The 108 "normal cycling" gilts in Table 2 included 81 gilts that were found in estrus and bred (some during up to three estrous periods), but never settled, or gilts with their first estrus identified; but subsequent estrous periods were not seen. No gilts were bred on their first estrus. That left only 27 gilts identified in the slaughter checks as"normal cycling" females that were never detected in heat by the farm managers - an excellent result.

Interestingly, 60 of the gilts recorded as displaying estrus actually never cycled, therefore landed in the "not cycling" status when the slaughter checks were complete. Because the program protocol required mating of gilts at second estrus, herdsmen may have reported these gilts in heat if there was any question, thus allowing them to be bred on the next estrus.

The four pregnant gilts listed in Table 2 are victims of unrecorded, weekend matings. By totaling the gilts that were mated, those that cycled normally, those that quit cycling and those found pregnant in the slaughter check, we recorded 89.3% of the gilts entering the sow units as being potentially fertile.

Feeding Feed was restricted to 4 lb./day for the first 14 days after mating, then fed 4.5-5.0 lb./day for the remainder of the gestation period. A lactation diet with 1.2% lysine is fed three times daily to encourage consumption.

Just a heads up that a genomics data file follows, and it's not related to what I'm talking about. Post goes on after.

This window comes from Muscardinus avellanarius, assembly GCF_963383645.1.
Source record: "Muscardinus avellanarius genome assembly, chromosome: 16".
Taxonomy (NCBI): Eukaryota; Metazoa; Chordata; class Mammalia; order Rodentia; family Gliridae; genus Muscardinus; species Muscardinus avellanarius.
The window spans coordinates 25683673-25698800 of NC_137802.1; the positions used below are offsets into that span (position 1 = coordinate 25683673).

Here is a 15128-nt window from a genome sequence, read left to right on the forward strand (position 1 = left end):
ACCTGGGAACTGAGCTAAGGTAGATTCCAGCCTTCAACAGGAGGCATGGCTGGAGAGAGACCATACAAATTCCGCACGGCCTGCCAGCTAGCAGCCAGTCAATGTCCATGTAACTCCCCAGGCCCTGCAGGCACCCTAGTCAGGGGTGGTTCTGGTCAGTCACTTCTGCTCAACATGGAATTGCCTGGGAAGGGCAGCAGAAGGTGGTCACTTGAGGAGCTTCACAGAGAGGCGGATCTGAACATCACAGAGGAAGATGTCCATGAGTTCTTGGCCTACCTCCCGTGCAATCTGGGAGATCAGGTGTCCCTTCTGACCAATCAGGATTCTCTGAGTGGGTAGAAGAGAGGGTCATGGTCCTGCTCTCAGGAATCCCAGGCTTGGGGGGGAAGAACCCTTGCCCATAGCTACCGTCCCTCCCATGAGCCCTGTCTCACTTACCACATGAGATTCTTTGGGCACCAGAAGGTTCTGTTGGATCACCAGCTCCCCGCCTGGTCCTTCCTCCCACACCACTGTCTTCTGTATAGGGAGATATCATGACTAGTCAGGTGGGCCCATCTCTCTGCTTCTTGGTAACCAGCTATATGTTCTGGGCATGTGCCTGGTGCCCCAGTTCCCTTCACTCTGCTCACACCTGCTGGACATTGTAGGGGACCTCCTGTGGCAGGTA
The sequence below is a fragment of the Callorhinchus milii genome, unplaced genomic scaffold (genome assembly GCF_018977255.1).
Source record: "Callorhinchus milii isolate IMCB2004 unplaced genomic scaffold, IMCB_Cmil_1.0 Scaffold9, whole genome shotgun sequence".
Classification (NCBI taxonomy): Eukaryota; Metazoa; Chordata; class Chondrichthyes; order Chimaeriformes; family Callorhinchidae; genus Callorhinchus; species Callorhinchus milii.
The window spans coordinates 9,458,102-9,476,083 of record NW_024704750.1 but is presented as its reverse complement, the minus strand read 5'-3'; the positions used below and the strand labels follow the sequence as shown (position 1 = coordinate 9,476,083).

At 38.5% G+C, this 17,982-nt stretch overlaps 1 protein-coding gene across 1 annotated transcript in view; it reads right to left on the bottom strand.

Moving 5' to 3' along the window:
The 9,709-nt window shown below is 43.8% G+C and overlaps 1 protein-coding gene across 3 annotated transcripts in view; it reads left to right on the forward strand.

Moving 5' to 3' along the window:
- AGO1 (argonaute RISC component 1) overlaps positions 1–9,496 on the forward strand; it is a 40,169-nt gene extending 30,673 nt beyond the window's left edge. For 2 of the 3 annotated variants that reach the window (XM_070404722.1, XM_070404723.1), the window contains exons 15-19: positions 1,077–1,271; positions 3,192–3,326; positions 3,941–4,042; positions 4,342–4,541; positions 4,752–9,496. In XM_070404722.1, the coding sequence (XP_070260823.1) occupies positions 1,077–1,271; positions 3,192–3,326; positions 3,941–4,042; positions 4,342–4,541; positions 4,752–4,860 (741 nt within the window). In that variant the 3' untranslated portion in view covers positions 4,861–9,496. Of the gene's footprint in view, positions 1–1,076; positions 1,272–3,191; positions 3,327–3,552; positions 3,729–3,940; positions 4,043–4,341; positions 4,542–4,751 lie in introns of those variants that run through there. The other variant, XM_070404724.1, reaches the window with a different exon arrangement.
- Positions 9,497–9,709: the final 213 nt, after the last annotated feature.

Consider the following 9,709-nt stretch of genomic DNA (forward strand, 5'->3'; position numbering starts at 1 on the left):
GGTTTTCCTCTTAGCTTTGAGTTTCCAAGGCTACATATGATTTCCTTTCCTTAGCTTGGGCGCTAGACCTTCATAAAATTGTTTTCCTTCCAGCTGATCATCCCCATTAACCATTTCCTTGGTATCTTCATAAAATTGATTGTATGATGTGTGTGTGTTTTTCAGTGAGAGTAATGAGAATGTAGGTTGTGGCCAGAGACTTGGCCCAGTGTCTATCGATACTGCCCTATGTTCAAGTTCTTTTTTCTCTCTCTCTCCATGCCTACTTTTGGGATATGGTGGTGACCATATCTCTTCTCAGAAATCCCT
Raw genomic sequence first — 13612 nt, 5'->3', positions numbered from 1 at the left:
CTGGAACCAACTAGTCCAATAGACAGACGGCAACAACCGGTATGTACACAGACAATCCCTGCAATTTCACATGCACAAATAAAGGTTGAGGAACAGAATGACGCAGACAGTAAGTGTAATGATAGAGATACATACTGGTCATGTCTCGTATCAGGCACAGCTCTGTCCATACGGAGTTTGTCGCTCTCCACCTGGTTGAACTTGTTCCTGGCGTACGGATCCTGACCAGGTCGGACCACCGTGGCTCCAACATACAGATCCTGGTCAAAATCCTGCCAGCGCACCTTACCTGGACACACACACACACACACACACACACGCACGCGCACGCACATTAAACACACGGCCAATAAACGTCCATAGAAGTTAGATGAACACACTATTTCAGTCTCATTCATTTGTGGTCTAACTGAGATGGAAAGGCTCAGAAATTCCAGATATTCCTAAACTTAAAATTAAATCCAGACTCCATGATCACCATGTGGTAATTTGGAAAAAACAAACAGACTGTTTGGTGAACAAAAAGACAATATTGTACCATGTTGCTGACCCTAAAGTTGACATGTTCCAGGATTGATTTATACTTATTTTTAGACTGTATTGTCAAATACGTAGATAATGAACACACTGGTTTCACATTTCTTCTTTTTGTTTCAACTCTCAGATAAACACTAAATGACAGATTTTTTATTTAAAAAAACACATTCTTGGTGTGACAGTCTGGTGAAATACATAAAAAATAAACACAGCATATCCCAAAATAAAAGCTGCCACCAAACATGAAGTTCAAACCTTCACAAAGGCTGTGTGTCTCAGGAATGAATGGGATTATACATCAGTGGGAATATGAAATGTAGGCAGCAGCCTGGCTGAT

After their first parity, sows are fed, ad-lib, from weaning to mating. When bred, all sows are fed 4 lb. daily for 14 days after mating. Thereafter, the amount fed in gestation is based on each sow's weight, lactation weight loss and desired second parity weight gain. Sows are fed to optimize each individual's performance.

Gilt Performance To Date One year after the early weaned gilts arrived at the wean-finish units, 2,679 still remained in the two sow units. That is slightly over three-fourths (75.3%) of the gilts. The best line for survival from early wean entry to one year of age was 86%, the poorest, 70%.

Those 2,679 gilts represent 81.6% of gilts that entered the sow units at 165 days of age. The best line has 93% of the gilts surviving since their move to the sow units, the poorest line has 77%.

The value of early weaned gilts is greatly influenced by the number of gilts surviving, the length of their reproductive life and their reproductive output while in the herd. Likewise, there is a significant investment in developing the gilts and value in acquiring an improved herd health status.

Table 3 shows start-up, first-parity reproduction performance in the farrowing units from December 20, 1997 to March 15, 1998. About two-thirds of the gilts (66%) have farrowed their first litter. On average, the first-litter gilts from the six genetic lines are performing admirably.